7. Texas State Highway 130 – 14.6 cents per mile

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The Texas State Highway 130 has become particularly popular for having the fastest speed limit in the United States. This toll road that links San Antonio with Austin has a speed limit of 80 miles per hour with some spots going to 85. A 41-mile segment of this highway does have a toll that costs around $6 to use if you use the entire road. Therefore, it will cost around 14.6 cents per mile to use the road.

6. SR-73 (Orange County, California) – 25 cents per mile

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SR-73 is a 12-mile toll stretch that goes between San Juan Capistrano and San Joaquin Hills in Orange County. The 25 cents per mile comes from the various different toll spots that come around the highway. It can cost $3 to get in through the El Toro/Laguna Canyon Road exit. Meanwhile, it is only $1.75 at the Bonita Canyon Drive exit. FasTrak customers can spend about a third less depending on the exits they use.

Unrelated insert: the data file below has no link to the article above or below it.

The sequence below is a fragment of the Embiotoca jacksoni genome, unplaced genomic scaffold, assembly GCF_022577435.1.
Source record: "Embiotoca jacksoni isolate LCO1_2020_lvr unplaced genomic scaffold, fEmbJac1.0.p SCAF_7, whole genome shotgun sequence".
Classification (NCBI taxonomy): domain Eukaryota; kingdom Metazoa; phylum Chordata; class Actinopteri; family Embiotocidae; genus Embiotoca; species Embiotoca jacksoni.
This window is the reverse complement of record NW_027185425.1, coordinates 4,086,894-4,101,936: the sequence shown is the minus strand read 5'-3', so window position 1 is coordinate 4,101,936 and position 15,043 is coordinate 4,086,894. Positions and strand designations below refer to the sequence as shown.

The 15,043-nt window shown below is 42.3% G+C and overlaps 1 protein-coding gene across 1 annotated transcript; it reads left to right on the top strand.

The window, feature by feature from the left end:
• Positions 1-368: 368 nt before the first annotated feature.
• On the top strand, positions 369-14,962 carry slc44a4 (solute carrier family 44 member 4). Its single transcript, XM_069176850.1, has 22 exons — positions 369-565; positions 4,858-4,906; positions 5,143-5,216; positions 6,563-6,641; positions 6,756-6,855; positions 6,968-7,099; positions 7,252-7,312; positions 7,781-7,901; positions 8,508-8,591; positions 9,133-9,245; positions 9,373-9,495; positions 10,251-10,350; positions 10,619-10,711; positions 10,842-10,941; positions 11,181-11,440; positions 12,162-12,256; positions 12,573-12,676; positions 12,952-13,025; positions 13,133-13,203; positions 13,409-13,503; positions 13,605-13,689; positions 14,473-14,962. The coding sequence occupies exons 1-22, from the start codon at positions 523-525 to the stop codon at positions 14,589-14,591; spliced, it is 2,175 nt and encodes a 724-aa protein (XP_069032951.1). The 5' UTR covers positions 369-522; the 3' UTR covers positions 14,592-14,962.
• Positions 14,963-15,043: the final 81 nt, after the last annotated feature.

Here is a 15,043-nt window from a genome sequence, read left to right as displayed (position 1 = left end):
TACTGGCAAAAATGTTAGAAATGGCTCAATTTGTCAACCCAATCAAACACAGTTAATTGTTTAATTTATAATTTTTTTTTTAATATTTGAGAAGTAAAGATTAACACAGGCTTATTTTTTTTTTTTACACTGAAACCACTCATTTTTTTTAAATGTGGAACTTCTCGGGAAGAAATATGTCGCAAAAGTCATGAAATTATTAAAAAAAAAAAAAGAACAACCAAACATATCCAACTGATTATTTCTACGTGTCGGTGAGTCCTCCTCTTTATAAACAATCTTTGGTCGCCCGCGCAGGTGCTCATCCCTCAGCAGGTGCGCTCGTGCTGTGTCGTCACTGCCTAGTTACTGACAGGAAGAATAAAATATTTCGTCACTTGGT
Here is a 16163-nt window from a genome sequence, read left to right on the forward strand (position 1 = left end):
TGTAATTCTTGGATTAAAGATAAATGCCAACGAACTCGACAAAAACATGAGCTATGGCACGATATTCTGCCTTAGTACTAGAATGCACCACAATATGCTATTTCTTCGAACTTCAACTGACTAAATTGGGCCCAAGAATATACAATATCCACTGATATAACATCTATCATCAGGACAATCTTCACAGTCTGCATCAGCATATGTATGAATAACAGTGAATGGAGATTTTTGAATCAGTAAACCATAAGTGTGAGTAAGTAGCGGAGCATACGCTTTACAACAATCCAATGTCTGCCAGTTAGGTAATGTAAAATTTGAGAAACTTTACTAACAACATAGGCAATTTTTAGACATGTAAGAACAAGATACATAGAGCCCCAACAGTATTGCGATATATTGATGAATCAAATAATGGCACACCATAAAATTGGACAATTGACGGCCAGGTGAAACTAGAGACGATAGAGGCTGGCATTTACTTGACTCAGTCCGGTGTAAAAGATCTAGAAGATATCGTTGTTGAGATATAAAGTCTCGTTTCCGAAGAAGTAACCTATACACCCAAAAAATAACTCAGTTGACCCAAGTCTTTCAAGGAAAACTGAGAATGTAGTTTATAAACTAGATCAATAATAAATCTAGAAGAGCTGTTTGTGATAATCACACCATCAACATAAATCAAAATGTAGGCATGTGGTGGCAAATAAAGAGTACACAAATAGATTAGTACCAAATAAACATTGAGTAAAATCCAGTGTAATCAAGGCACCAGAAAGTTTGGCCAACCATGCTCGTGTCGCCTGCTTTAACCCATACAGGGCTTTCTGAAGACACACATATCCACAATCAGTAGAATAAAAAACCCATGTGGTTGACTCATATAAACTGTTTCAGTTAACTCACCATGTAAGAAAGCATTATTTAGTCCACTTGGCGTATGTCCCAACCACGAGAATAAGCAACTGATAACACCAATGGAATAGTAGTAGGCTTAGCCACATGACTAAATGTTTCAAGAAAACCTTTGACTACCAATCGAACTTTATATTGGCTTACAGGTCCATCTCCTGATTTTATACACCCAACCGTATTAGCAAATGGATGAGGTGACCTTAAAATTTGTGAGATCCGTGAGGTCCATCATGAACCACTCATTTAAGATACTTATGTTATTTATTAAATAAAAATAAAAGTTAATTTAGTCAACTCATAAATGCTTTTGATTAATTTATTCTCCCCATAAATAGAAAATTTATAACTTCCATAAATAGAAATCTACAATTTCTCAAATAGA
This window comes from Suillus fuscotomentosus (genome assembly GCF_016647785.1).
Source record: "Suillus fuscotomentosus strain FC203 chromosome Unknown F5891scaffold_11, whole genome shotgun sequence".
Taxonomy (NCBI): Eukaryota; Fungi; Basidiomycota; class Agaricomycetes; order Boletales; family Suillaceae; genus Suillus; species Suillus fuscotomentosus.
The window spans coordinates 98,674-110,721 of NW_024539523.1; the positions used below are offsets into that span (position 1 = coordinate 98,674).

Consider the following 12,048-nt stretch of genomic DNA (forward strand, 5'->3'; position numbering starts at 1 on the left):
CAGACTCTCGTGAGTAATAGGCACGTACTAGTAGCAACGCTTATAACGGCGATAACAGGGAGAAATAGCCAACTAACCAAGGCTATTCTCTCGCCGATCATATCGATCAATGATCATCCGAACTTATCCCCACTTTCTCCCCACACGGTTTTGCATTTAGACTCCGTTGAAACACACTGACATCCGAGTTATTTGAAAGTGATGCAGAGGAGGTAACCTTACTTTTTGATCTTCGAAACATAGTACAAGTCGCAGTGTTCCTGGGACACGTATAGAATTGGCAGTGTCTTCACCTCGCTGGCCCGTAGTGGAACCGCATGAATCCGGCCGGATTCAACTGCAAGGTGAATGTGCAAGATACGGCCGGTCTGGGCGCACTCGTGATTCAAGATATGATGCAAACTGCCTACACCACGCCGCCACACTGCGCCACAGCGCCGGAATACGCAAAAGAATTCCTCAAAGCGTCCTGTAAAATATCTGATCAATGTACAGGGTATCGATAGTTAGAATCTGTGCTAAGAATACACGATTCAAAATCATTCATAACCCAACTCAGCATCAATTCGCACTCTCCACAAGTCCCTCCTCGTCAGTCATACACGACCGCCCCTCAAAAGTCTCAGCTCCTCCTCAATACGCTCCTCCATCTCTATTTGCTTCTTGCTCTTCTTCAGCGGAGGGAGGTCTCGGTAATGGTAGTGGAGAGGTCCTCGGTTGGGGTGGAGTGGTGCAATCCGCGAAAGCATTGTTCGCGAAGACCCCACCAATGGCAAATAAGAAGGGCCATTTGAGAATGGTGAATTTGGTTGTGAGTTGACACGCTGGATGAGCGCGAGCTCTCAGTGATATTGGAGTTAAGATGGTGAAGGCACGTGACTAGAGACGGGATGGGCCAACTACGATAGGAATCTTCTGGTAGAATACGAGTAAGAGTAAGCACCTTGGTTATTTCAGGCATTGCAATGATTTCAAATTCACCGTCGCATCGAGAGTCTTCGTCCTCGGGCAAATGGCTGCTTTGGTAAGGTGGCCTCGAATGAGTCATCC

5. E-470 (Denver) – 33 cents per mile

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E-470 is a 47-mile road on the eastern end of Denver. It has five toll plazas that are evenly spaced between each other and it costs $3 to pass through each individual toll plaza. There, you’d have to spend around 33 cents per mile to go through the entire highway. People with EXpressToll accounts and transponders will save about 20% off on the toll cost. The city particularly gets plenty of money as part of this road is near the airport.

4. Delaware Turnpike – 36 cents per mile